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How this machine, backed by AI-IoT, can transform the way we test soil

Artificial intelligence and Internet-of-Things (IoT) have been revolutionising several sectors such as manufacturing and retail. Here’s one solution for agriculture that is going to radically transform the way soil is tested. This would help farmers and agricultural scientists to quickly identify the deficiencies, if any, and take corrective measures.

At the core of this fully automated system is an Android app. It is connected to the platform, which can conduct 12 key soil parameter tests and provide results in just 30 minutes. It will immediately send the summary of results in a soil health card to the mobile devices of various stakeholders.

“Compare this with 3-4 hours of testing time that is in vogue,” Brajendra, a Principal soil Scientist with IIRR, who is involved in the development of the system, said.

pH value, other features

The 12 parameters tested by the machine include pH value (acidity or alkalinity); electrical conductivity ( a measure to test the ability of a substance to conduct an electrical current. In soil testing, EC is used to measure the amount of soluble salts in the soil); organic carbon, phosphorus, potassium, sulphur, nitrogen and zinc. The 45x37x44 cm machine, which weighs 12.55 kg, is priced at ₹2.12 lakhs (including a GST of ₹32,400).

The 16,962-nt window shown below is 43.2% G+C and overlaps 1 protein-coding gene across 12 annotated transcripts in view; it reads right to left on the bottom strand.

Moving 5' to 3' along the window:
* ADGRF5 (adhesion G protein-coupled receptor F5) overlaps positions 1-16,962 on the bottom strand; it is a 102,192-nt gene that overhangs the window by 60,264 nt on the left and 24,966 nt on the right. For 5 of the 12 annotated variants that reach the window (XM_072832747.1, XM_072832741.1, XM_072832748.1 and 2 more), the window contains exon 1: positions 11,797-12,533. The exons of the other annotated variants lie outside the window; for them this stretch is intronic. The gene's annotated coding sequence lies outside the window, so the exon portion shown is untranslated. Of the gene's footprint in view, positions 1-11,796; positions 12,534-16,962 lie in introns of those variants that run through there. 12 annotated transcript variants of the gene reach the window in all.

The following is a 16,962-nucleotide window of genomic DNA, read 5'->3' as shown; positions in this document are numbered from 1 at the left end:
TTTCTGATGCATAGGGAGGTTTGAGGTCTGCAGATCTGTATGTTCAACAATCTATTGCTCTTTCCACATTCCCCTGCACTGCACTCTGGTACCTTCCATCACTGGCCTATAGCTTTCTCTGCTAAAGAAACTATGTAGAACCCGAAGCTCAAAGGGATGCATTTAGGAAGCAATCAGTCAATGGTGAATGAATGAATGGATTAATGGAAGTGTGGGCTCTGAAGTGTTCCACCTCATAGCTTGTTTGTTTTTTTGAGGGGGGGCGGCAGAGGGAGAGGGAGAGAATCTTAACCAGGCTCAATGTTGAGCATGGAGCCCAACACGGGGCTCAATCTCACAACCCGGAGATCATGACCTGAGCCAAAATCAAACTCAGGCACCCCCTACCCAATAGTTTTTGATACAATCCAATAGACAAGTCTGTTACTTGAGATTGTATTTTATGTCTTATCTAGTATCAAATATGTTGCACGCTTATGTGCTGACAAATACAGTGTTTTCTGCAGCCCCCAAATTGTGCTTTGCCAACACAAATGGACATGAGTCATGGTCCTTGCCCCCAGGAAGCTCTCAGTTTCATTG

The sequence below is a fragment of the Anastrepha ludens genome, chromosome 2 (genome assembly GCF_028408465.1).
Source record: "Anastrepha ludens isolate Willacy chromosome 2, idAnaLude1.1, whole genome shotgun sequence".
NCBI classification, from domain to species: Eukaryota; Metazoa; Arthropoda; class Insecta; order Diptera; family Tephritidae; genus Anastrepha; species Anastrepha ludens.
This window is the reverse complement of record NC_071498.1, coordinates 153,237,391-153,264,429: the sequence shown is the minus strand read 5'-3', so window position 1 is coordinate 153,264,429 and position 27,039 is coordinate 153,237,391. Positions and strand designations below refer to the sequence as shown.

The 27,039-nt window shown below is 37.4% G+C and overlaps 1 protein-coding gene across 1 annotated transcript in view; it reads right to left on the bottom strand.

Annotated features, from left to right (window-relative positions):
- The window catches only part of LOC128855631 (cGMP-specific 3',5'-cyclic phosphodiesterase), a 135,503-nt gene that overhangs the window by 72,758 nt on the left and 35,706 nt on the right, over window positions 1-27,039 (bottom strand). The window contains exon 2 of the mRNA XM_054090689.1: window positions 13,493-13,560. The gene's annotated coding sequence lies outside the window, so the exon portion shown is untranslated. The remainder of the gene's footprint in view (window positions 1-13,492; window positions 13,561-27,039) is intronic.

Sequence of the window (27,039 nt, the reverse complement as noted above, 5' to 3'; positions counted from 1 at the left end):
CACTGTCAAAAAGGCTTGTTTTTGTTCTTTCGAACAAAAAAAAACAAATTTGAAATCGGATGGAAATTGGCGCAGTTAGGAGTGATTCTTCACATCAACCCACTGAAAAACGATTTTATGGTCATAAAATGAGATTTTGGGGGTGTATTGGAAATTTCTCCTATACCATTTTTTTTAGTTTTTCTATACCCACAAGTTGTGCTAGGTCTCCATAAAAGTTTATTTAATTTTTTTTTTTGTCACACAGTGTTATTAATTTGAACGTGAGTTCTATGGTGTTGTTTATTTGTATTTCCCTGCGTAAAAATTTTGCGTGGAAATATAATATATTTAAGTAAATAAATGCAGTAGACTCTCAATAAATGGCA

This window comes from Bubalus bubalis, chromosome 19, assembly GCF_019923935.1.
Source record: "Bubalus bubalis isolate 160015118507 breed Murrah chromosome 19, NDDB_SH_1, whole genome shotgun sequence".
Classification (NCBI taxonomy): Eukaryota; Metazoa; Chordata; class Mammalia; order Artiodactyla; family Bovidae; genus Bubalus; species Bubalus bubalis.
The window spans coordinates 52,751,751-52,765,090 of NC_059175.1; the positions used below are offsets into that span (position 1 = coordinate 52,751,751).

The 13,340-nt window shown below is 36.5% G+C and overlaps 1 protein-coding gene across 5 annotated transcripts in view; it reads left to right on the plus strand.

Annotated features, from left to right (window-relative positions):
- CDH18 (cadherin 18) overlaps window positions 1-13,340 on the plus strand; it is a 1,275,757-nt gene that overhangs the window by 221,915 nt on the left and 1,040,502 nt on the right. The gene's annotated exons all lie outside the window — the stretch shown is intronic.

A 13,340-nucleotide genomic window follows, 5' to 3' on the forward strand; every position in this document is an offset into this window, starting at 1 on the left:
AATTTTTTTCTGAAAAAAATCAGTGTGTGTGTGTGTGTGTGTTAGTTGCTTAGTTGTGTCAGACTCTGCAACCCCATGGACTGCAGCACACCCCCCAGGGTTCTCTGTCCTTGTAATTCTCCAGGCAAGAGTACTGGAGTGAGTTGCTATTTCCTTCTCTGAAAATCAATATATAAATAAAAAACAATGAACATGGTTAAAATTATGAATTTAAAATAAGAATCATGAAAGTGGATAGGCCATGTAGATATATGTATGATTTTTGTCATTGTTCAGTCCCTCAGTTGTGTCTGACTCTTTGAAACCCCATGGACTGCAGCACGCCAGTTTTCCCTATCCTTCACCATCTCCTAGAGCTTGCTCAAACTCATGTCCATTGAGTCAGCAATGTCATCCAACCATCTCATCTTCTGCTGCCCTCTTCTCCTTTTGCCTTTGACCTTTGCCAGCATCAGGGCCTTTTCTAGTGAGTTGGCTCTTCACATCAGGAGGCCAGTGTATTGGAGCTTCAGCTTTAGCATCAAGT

The Bhu-Vision platform, which is also known as Krishi-RASTAA Soil Testing Equipment, was launched by R M Sundaram, Director of the Indian Institute of Rice Research (IIRR), which is an arm of the Indian Council of Agricultural Research) here on Thursday.

Bhu-Vision (Krishi-RASTAA) is jointly developed by ICAR-IIRR and KrishiTantra, manufactured by HiMedia Laboratories, and marketed by BhoomiSeva (HCF Tech Services Pvt Ltd). 

During the event, 25 Bhu-Vision devices have been handed to over the IIRR team by HCF Tech Services.

“There is a need to strengthen the relationship between private partners and the institutes to develop and commercialise products that can benefit farmers not only in India but also in other SAARC and South-East Asian countries,” Sundaram said.

P Muthuraman, a senior scientist with IIRR, said farmers need to be given training in testing the soil to identify its health. “The IIRR can serve as a platform to offer such initiatives,” he said.

HCF Tech Private Limited Managing Director and Chief Executive Officer Melind Deshpande spoke about company’s plans to take this technology forward. He illustrated a ‘shop-in-shop’ model adaptable by village-level entrepreneurs (VLEs).

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